Supply and demand
Silver is commonly accepted as a monetary metal, but nowadays its principal use is industrial. According to The Silver Institute, supply of mine and scrap recycling totals 980 million ounces, while physical demand is 1,080 million ounces, of which about 246 million is bars and coins. Silver's characteristics are hard to substitute by using other metals, so the silver price can increase somewhat without reducing industrial demand.
Isaac Newton set the monetary relationship between gold and silver at 15.5 times when he was Master of the Royal Mint nearly 300 years ago. When silver and gold were in circulation as monetary metals the relationship generally held between 14-16 times. Today the ratio is about 73 times.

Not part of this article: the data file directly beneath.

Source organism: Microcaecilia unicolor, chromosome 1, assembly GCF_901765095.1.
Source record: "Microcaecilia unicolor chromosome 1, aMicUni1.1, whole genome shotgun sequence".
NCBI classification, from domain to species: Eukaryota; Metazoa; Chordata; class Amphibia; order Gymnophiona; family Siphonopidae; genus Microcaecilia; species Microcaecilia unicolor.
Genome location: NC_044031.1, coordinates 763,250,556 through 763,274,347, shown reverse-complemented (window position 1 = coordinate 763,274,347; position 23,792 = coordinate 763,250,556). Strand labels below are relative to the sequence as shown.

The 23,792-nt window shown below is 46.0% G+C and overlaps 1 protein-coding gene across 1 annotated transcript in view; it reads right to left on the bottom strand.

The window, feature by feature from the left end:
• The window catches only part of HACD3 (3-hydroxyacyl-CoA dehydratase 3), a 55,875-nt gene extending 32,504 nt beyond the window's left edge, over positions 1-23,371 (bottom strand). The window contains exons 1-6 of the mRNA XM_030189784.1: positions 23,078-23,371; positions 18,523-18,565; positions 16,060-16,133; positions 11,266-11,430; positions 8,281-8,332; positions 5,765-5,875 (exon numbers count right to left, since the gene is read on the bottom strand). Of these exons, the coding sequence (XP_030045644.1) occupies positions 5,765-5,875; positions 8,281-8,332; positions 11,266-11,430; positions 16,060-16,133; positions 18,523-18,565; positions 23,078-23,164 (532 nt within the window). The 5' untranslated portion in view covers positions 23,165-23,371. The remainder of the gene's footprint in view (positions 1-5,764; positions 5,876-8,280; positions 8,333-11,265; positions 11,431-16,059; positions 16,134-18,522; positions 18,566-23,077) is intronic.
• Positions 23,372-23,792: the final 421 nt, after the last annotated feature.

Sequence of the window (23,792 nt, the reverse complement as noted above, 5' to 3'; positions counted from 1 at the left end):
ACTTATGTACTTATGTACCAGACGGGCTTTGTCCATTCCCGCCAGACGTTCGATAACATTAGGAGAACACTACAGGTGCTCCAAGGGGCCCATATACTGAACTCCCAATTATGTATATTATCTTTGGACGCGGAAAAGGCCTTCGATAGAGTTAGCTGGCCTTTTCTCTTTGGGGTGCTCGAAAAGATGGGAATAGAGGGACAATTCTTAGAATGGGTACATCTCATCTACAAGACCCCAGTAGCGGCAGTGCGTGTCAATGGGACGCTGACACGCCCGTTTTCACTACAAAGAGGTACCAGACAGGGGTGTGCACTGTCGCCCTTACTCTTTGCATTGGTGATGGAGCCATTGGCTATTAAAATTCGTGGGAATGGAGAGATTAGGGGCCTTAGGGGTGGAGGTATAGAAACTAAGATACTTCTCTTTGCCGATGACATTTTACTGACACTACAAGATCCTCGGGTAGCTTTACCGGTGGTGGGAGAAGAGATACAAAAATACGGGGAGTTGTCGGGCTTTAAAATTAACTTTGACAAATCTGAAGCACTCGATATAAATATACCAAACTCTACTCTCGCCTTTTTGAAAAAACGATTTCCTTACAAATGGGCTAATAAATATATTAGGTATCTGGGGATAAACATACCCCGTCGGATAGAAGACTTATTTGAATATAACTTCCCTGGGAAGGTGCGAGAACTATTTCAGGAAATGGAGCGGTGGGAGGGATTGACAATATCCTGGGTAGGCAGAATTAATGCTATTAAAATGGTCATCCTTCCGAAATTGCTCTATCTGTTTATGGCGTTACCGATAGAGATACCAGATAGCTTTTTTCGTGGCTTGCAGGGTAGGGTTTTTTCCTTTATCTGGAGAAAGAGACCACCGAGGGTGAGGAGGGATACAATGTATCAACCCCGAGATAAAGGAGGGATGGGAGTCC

If the gold price rises to reflect growing uncertainty about the purchasing power of government currencies, it stands to reason that silver will also rise towards Newton's monetary relationship. However, this would require lost industrial demand at far higher prices to be absorbed by sales of coins and bars.
Silver's price volatility relative to gold is about two times, so in a rising market a good way to get price leverage on gold is to buy silver. This should interest buyers who feel they have missed the bottom of the gold market and want to catch up on the implied loss. Of course, if the price of gold falls, the losses in silver can be expected to be correspondingly greater.
Following the end of the gold standard and its replacement with government currencies, there have been many occasions when gold ownership has been banned. Today this may seem unlikely, but confiscation may become increasingly possible if monetary conditions deteriorate in the future. As silver is predominantly an industrial metal, it should offer protection against this possibility.